IACHR Condemns Threats to Father Alejandro Solalinde in Mexico
May 22, 2012
Washington, D.C. - The Inter-American Commission on Human Rights (IACHR) condemns the recent death threats that forced the temporary departure of Father Alejandro Solalinde Guerra, a defender of the human rights of migrants in Mexico, who was the beneficiary of precautionary measures granted by the IACHR on April 23, 2010 and failed to receive effective protection from the State.
According to available information, Father Solalinde, coordinator of Social Pastoral Work for Human Mobility in Tehuantepec, Oaxaca, and founder of the Hermanos en el Camino Migrant Shelter in Ixtepec, Oaxaca, received six death threats in the past two months because of his work in defense of the human rights of migrants in Mexico. On May 16, 2012, Father Solalinde left Mexico in order to protect his life and safety, while efforts are made to clarify conditions for his security.
In 2010, the IACHR granted precautionary measures to protect the life and safety of Father Alejandro Solalinde, David Álvarez, Areli Palomo, Mario Calderón, Norma Araceli Doblado, and others working or located in the Hermanos en el Camino Migrant Shelter, after they had been subjected to acts of intimidation, and after Father Solalinde, in February 2010, had been detained and held at gunpoint by the Federal Police when he went to the Office of the Public Prosecutor of Oaxaca state in the context of investigations under way for the alleged murder of three migrants.
The Inter-American Commission considers it a matter of extreme gravity that the Mexican State has not taken effective protection measures to prevent Father Solalinde from being forced to leave the country, especially in view of the precautionary measures it granted, which are still in effect, and the threats and harassment directed against him and the staff of the Hermanos en el Camino Migrant Shelter. The IACHR recalls that it is the State’s obligation to take the initiative to investigate those threats and to punish those responsible for masterminding them and carrying them out. In this connection, the IACHR urges the State to take immediately all necessary measures to guarantee the right to life, the personal integrity, and the safety of the beneficiaries of these precautionary measures, as well as of migrants transiting through Mexico who may be at risk. Likewise, the IACHR urges the State of Mexico to adopt urgently all effective protection measures to enable Father Alejandro Solalinde to return to the country and continue carrying out his work in defense of the human rights of migrants in safety.
Commission member Felipe González, IACHR Rapporteur on the Rights of Migrants, said that in July and August, 2011, “during the visit to Mexico of the Rapporteurship on the Rights of Migrants, the IACHR had the opportunity to see the main work carried out by Father Solalinde and the staff of the Hermanos en el Camino Migrant Shelter in defending the human rights of thousands of migrants. At that time, they were already beneficiaries of the Commission’s precautionary measures and, even so, Father Solalinde was still the target of threats and acts of harassment, which, we have been informed, have intensified to the extent that they forced his departure from the country. This situation has a direct impact on the protection of the rights of the migrants who go to this shelter, as well as a frightening impact on other defenders of the human rights of migrants in Mexico. It is of paramount importance that Mexico adopt and implement all necessary measures to guarantee conditions of safety for migrants who are at risk as well as for human rights defenders to allow them to continue their work and, in particular, to allow Father Solalinde to return and continue his work.”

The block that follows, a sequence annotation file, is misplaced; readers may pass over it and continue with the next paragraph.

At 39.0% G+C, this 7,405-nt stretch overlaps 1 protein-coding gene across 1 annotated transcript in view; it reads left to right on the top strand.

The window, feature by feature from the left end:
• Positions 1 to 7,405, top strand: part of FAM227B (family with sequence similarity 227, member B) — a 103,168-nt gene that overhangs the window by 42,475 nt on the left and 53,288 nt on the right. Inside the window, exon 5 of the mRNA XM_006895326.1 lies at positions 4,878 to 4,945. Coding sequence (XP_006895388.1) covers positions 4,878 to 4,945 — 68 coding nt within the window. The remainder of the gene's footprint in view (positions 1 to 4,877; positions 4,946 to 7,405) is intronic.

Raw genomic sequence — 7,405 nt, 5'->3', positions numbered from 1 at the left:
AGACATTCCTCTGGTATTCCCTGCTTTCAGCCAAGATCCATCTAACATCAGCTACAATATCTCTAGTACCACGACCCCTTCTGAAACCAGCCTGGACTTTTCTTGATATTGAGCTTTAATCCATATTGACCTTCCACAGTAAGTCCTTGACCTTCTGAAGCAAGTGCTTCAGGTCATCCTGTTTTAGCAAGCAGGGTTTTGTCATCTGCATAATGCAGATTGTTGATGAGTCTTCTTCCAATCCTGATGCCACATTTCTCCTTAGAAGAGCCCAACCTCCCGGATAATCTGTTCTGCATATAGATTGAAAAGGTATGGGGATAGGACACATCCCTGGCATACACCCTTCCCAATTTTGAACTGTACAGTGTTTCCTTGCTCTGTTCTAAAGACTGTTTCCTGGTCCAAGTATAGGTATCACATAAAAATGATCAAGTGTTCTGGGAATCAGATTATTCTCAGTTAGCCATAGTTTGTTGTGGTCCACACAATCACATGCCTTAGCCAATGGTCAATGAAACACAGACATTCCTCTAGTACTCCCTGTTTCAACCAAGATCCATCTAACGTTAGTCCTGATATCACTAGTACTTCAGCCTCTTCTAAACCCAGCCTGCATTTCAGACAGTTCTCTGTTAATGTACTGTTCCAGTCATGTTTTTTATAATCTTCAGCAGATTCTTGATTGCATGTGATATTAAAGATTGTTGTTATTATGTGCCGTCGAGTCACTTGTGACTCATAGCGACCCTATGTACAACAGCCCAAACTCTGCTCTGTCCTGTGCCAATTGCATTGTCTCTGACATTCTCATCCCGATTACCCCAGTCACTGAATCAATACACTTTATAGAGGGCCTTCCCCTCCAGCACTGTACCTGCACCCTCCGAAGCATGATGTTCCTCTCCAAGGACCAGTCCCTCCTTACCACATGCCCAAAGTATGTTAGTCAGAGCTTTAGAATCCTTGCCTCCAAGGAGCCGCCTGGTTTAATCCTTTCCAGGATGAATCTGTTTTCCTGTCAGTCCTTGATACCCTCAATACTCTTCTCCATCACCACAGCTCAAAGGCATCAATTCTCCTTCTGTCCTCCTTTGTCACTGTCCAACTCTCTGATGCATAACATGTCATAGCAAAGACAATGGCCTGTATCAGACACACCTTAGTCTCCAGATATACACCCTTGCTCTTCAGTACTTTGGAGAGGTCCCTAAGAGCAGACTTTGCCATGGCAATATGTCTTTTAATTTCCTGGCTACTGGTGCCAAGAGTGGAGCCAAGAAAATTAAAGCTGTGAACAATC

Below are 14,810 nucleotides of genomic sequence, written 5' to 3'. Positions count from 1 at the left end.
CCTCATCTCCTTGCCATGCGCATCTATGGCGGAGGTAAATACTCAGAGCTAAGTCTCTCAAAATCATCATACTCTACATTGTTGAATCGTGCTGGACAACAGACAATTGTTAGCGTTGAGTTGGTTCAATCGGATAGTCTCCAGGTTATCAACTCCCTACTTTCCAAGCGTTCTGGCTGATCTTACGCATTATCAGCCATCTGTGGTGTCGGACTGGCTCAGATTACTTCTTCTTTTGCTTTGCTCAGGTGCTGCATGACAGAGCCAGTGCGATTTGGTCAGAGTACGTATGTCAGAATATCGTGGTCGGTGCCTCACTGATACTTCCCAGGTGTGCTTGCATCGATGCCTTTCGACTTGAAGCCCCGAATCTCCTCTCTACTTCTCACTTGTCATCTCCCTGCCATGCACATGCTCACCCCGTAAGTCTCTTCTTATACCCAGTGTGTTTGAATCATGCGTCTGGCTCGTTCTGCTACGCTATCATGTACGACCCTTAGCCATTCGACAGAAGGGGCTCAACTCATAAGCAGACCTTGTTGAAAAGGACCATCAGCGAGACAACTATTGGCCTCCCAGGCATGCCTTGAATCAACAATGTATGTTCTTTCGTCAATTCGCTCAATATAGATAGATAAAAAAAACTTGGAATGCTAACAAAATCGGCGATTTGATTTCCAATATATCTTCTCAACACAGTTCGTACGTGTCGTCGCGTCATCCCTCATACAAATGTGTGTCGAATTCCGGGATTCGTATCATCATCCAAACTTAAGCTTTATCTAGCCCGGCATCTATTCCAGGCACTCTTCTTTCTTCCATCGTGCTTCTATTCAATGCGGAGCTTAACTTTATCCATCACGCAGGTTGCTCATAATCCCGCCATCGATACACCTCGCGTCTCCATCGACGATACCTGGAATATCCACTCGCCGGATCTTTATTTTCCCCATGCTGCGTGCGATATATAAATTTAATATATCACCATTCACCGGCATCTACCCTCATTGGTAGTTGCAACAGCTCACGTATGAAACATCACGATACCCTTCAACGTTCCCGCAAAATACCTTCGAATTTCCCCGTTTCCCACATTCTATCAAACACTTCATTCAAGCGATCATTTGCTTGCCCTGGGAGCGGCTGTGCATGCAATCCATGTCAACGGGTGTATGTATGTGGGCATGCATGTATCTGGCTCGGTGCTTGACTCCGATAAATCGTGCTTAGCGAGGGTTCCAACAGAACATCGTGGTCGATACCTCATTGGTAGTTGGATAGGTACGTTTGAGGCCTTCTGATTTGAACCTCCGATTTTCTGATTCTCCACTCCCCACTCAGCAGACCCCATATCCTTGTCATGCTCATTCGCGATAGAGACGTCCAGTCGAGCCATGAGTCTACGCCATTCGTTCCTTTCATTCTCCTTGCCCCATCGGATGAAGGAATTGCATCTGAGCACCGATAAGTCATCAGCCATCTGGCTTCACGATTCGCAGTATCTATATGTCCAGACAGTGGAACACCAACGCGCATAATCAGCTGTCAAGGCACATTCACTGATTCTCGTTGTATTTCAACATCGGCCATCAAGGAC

In the Preliminary Observations made by the IACHR Rapporteurship on the Rights of Migrants after the 2011 visit to Mexico, the Rapporteurship underscored “the important work being conducted by civil society and individuals in providing shelter, food, potable water, and other services to migrants in transit through Mexican territory. The shelters provide safety, food, and information to thousands of people transiting through Mexico every year. These individuals and organizations perform a highly valuable social function, one in which the State has been absent for many years.” Similarly, the Rapporteurship considered “of great importance the work carried out by defenders of the human rights of migrants, who continue their work despite the risks it entails,” and in this regard recommended to the State of Mexico that it “guarantee safe conditions for the defenders of the human rights of migrants.”
As reiterated by the Commission in its Second Report on the Situation of Human Rights Defenders in the Americas, acts of violence and other attacks perpetrated against human rights defenders not only affect the guarantees of every human being, but undermine the fundamental role that human rights defenders play in society and leave all those for whom they fight defenseless. The Commission also recalls that the work of defenders is essential for building a sound and lasting democratic society and that defenders have an active role to play in the process of full achievement of the rule of law and strengthening of democracy. The Inter-American Commission reminds the State of its obligation to provide due protection to human rights defenders in the country.
A principal, autonomous body of the Organization of American States (OAS), the IACHR derives its mandate from the OAS Charter and the American Convention on Human Rights. The Inter-American Commission has a mandate to promote respect for human rights in the region and acts as a consultative body to the OAS in this matter. The Commission is composed of seven independent members who are elected in an individual capacity by the OAS General Assembly and who do not represent their countries of origin or residence.